Colleges should offer exemptions from living on-campus


Colleges should reconsider mandating first-year students to live on campus.

Edward Park, Reporter

The majority of colleges in the United States require first-year students to live on campus in order to provide them a better idea of the school culture and community, helping them stay more connected to both the school and their peers. 

Nevertheless, schools should allow exemptions to students whose families live close to campus as this requirement may cause them a number of inconveniences. 

The fact that a student has a family that they could talk to on a daily basis would provide both the student and the parent a sense of security.

Students are also more likely to stay connected with their families since they tend to see them a lot more compared to their peers, which makes the students worry less about the homesickness their peers struggle with.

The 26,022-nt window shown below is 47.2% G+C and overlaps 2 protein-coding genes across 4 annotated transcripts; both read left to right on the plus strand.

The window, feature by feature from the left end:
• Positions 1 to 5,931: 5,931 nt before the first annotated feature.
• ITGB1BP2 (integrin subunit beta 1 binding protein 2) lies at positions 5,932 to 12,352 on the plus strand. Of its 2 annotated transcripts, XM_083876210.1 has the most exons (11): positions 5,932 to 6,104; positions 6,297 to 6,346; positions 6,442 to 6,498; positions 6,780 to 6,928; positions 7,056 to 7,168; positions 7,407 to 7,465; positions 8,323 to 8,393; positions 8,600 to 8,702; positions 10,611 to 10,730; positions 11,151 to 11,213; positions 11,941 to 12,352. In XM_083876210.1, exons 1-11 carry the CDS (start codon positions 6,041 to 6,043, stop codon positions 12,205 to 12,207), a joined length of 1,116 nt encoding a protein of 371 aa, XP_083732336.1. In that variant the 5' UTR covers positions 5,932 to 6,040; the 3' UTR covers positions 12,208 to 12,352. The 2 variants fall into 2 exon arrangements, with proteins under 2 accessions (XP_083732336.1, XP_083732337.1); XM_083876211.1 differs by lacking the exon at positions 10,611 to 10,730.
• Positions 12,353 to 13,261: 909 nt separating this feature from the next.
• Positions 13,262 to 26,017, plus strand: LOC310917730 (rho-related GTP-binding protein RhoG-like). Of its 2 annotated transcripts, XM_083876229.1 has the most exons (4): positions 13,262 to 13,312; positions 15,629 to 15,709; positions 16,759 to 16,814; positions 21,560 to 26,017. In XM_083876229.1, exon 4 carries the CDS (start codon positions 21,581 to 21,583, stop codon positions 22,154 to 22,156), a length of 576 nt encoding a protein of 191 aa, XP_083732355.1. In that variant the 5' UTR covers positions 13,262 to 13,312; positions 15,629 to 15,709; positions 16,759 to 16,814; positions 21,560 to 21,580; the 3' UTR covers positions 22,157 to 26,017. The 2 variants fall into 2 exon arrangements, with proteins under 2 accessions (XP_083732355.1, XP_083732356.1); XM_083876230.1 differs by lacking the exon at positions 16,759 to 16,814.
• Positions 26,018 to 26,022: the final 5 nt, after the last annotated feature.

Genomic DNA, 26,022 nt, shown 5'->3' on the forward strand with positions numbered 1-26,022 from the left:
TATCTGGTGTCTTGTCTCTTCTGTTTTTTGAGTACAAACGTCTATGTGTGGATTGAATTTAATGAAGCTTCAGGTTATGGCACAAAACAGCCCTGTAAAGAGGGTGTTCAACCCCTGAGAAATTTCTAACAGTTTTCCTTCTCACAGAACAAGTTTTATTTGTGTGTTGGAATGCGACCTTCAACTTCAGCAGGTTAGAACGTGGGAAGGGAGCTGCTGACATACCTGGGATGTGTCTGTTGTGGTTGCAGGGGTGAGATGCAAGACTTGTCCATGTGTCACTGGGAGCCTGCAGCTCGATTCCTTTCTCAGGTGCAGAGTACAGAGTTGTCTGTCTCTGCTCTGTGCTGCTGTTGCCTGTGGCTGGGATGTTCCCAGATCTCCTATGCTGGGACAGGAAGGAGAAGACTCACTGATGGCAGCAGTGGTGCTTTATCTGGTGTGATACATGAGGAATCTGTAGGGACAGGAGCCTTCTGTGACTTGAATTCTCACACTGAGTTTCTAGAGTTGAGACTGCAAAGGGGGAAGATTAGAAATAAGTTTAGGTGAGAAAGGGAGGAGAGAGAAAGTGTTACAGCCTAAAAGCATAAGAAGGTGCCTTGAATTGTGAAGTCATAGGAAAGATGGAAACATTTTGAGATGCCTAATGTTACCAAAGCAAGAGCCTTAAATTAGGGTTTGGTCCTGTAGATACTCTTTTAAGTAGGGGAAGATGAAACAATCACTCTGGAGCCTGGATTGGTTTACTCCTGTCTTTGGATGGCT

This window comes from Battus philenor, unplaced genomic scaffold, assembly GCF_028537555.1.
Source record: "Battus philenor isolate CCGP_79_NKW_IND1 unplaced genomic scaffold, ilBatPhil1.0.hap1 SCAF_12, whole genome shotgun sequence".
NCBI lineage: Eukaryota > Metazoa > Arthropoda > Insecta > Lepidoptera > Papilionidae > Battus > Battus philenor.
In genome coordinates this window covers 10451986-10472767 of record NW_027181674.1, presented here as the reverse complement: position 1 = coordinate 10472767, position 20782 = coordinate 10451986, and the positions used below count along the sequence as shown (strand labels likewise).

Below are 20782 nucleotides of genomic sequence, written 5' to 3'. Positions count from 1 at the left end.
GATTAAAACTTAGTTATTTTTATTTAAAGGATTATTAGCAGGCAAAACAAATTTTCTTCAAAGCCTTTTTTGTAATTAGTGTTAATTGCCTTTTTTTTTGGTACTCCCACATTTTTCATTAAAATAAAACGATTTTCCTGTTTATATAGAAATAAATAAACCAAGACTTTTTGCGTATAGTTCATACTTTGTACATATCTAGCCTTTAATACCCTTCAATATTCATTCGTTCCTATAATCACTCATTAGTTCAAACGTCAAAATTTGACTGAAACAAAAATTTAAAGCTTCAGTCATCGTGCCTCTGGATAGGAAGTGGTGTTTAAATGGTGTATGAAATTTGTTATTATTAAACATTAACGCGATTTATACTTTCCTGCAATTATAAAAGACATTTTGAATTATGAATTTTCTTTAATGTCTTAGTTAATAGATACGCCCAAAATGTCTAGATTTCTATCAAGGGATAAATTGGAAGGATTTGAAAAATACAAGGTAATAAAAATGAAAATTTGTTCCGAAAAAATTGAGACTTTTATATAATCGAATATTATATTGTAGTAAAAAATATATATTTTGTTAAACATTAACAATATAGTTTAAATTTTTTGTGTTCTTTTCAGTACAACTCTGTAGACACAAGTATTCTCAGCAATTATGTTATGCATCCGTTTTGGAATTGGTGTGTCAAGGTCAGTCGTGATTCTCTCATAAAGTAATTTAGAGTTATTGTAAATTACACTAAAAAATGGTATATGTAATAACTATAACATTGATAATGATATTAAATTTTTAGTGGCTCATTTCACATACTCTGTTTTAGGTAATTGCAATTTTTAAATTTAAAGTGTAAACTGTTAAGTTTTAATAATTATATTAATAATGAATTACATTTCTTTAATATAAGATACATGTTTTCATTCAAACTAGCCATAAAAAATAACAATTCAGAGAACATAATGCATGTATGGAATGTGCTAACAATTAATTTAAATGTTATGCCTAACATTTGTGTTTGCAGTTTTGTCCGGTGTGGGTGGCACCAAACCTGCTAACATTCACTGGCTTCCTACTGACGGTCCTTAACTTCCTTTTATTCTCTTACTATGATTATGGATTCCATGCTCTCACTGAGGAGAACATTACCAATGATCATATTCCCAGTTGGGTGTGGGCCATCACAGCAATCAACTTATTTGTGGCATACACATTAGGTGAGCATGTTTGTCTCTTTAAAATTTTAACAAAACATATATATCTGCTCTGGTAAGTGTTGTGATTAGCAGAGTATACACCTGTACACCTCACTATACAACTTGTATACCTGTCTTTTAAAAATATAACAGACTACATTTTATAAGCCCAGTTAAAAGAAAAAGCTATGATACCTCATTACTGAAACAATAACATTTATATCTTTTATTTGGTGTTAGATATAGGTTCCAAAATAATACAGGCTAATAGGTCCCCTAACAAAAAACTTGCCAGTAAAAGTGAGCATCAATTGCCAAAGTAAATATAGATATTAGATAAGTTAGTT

Despite some claiming that college is about growing up independently and learning to live a life without parental support, paying dorm fees even though one has a family near campus is wasteful, considering financial technology company Mos estimates that the typical dorm fee is between $8,000 to $15,000 per year.

By providing an exemption for students with families living near campus into the school system, the college can provide certain students a better and more stable environment, bringing advantages for both students and the school.